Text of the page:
6Fastiv – “we will welcome 30 people”
“A request for help has come from a lay couple of volunteers who run the ‘Ark’ aid center for children and youth in Pionersky near Mariupol as part of the Christian Rescue Service. This center is located a few kilometers from the border and was shelled on February 19, and now 5 kilometers from Pionersky there are tanks and rocket systems on the separatists’ side. A second group of children and young people from Ark is about to arrive in Fastiv from Mariupol. This means that we will welcome under our roof in Fastiv a total of 30 people aged 3 to 18 years with their caregivers. We are ready to accept another 20 people who will probably appear soon, and in case of a really dramatic situation even double that number,” reports the superior of the Dominicans in Ukraine, Fr. Jaroslaw Krawiec, OP.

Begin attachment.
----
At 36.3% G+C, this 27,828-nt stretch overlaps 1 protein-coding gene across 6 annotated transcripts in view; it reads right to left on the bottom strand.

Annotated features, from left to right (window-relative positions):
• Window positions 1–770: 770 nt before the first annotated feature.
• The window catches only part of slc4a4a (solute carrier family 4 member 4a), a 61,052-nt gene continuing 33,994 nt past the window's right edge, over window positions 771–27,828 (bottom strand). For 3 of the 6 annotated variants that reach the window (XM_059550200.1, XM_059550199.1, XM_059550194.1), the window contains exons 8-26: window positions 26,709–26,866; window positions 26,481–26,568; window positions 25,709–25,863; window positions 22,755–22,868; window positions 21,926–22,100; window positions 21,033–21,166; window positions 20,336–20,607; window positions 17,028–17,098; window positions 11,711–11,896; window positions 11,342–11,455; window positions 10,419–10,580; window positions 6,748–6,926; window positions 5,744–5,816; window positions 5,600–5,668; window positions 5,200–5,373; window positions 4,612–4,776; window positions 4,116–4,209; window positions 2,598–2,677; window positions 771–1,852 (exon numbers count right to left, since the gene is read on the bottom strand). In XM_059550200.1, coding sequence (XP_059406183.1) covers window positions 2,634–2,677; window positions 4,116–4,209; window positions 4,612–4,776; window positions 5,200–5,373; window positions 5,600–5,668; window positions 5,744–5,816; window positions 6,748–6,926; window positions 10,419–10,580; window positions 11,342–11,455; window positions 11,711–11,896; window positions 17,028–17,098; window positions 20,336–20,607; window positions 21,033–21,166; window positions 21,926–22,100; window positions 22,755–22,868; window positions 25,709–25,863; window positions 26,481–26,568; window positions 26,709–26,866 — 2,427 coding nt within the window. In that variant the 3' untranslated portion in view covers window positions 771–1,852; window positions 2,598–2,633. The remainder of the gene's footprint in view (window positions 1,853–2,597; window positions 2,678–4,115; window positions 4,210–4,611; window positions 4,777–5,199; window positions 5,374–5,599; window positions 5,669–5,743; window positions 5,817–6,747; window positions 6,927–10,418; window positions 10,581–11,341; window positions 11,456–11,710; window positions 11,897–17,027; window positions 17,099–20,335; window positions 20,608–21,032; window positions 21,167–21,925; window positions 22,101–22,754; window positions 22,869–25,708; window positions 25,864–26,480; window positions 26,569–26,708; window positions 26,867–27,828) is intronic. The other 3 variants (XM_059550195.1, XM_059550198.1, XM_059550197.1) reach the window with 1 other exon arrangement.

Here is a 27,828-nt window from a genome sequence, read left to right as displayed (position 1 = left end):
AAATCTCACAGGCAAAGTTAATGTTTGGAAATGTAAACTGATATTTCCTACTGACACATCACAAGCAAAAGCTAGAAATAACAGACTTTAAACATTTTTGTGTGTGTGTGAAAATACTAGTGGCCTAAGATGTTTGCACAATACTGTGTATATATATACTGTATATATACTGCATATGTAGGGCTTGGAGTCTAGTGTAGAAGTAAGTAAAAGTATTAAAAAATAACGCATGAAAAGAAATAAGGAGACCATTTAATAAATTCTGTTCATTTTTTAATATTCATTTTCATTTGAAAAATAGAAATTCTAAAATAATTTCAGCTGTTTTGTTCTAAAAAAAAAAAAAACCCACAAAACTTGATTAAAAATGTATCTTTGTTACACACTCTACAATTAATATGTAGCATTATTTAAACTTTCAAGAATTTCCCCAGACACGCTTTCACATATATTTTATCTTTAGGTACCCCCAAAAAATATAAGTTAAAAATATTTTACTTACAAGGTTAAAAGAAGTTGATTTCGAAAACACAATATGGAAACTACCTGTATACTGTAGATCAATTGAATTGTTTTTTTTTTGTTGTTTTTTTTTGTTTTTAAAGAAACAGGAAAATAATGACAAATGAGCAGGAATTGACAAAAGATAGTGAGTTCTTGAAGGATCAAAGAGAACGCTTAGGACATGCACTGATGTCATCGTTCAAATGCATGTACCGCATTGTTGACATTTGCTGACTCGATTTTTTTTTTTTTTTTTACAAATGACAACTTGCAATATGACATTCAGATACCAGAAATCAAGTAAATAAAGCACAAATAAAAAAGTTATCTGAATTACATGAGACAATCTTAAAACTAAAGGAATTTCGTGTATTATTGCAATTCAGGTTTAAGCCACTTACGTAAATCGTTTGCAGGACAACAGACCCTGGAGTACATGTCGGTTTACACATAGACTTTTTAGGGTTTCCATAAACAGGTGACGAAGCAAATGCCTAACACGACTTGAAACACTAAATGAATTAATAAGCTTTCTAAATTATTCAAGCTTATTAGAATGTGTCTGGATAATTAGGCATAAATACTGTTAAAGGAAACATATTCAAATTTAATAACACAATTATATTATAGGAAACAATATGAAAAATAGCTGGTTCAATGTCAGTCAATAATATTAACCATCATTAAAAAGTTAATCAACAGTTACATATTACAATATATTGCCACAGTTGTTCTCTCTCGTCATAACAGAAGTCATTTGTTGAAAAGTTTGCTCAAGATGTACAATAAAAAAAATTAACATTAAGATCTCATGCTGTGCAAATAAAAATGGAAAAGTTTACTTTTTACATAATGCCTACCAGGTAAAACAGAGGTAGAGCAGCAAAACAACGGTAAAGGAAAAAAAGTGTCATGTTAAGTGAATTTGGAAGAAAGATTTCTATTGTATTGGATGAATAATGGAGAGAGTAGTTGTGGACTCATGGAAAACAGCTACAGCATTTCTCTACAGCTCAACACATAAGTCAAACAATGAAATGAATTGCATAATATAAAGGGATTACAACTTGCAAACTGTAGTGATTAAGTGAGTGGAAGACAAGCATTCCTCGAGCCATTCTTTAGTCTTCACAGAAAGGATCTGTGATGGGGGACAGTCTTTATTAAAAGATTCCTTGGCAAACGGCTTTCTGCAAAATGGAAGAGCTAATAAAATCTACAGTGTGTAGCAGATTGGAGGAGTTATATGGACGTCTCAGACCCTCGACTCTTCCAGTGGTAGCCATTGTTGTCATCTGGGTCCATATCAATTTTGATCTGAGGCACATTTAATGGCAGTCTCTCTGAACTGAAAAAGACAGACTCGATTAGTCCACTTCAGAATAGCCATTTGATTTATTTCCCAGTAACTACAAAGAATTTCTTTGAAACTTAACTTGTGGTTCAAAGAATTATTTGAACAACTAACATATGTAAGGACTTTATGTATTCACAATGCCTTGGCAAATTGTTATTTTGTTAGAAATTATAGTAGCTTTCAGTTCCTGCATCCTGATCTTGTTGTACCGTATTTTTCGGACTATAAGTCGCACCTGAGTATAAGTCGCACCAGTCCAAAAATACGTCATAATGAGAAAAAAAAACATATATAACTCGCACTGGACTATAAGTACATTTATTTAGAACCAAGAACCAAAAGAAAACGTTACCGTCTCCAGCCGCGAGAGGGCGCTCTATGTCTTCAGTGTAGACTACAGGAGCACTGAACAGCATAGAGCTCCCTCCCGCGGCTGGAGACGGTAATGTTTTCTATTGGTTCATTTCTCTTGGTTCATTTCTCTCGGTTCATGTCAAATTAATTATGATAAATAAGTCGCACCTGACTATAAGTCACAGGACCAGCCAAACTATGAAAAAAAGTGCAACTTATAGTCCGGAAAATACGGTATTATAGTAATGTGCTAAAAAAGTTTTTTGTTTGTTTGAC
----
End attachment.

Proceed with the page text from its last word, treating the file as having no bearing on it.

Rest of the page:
“We provide all of them with food in addition to a roof over their heads. Younger children will join the elementary school at the St. Martin Center, and older children will be accepted by schools in the city. In addition, we provide what we can at St. Martin’s House, i.e. psychological support, therapeutic classes, massage, hydrotherapy, various workshops. We don’t know how long the children and youth from Pionersky will stay in Fastiv,” adds the priest.